It's now the night before Arthur's big battle with King Lot's men. Uh oh. Arthur's army is outnumbered by about 3 to 1. This doesn't look good.
Merlyn assures Arthur he will win the battle… but there's still that thing that's bothering him. Something he's sure he's forgotten to tell Arthur—and it's super important.
Merlyn starts to count things off on his fingers. He's warned Arthur about Guenever, right? And about Guenever and Lancelot, right?
Arthur disregards the warning about Guenever and Lancelot, since it's "base" (or too impolite to discuss in polite company).
Did Merlyn remind Arthur to make sure he always protects Excalibur's sheath? What about telling him about his father?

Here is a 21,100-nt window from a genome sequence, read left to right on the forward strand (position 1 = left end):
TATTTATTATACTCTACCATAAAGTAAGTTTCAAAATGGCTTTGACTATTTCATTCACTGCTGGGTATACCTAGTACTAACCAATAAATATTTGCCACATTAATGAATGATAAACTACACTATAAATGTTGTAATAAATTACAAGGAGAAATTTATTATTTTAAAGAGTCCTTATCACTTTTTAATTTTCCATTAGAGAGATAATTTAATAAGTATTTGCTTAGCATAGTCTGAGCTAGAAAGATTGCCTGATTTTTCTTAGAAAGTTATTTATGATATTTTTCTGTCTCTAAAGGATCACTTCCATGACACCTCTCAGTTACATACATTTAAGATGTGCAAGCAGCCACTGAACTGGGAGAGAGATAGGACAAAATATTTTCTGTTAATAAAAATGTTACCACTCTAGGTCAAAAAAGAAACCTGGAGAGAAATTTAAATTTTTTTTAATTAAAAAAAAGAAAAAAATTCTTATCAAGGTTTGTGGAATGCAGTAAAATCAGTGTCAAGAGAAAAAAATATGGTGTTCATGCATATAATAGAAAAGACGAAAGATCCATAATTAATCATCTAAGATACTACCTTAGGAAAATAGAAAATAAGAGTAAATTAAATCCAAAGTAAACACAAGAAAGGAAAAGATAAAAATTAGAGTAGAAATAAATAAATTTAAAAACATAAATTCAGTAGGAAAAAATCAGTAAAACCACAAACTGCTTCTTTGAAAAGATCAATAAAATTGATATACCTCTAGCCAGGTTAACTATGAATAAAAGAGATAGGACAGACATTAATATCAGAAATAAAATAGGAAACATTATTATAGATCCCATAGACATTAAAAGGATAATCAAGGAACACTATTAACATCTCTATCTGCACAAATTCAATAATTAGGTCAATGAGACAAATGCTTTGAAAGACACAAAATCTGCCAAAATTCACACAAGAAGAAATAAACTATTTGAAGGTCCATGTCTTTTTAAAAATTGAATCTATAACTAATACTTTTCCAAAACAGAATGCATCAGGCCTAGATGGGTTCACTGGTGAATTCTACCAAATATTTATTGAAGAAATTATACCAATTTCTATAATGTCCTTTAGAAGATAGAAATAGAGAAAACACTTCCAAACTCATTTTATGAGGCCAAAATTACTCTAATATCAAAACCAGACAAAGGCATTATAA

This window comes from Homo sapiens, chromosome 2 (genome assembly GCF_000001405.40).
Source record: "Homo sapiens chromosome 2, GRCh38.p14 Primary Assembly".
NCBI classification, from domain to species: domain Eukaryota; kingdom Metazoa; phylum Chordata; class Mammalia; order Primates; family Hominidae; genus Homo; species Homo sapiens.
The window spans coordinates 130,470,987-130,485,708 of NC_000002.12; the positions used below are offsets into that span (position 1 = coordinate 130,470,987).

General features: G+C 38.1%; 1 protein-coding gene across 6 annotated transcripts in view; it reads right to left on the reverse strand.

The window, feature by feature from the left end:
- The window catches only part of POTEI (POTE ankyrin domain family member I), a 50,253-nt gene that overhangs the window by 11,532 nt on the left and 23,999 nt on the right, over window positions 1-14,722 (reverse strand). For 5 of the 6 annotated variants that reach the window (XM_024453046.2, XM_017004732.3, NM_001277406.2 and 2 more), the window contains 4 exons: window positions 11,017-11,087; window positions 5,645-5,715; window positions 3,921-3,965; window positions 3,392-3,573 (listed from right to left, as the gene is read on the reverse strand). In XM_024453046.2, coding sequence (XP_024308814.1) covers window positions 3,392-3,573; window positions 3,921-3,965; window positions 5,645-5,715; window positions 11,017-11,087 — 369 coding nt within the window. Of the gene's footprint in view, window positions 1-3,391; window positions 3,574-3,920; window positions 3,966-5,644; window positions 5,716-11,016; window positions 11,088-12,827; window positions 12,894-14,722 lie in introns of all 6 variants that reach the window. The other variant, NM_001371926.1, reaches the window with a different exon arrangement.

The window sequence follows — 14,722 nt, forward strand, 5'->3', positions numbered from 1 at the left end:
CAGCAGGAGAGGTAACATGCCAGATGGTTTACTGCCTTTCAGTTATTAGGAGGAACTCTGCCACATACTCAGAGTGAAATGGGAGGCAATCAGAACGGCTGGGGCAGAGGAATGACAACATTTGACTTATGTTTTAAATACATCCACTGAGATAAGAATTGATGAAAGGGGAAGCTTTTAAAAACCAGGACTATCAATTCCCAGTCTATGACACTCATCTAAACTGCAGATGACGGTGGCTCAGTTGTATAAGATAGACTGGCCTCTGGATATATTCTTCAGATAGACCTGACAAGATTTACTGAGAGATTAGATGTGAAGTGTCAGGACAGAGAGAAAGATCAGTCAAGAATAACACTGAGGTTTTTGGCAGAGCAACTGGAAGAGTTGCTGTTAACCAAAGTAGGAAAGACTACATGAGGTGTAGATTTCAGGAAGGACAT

Arthur tries to shut all this down, because he doesn't want to know too much about the future.
Merlyn then proceeds to tell Arthur a parable about Death and a man from Damascus. To avoid Death, he decides to ride to a different town. The joke's on him, though, because when he arrives in the other town, Death is there waiting for him: he was actually supposed to meet him in that town, which is why he was surprised to see him in Damascus the day before.
The upshot of this is that people can't escape their destiny.
In fact, Merlyn tells Arthur, both of them are destined to return. Plus, a fancy-schmancy Latin phrase will be inscribed on Arthur's tomb, which means: Here lies Arthur, the once and future King.
Arthur hopes that in the future the people will remember his Round Table.
Merlyn just looks sad, and Arthur frantically wonders what the future people will be like.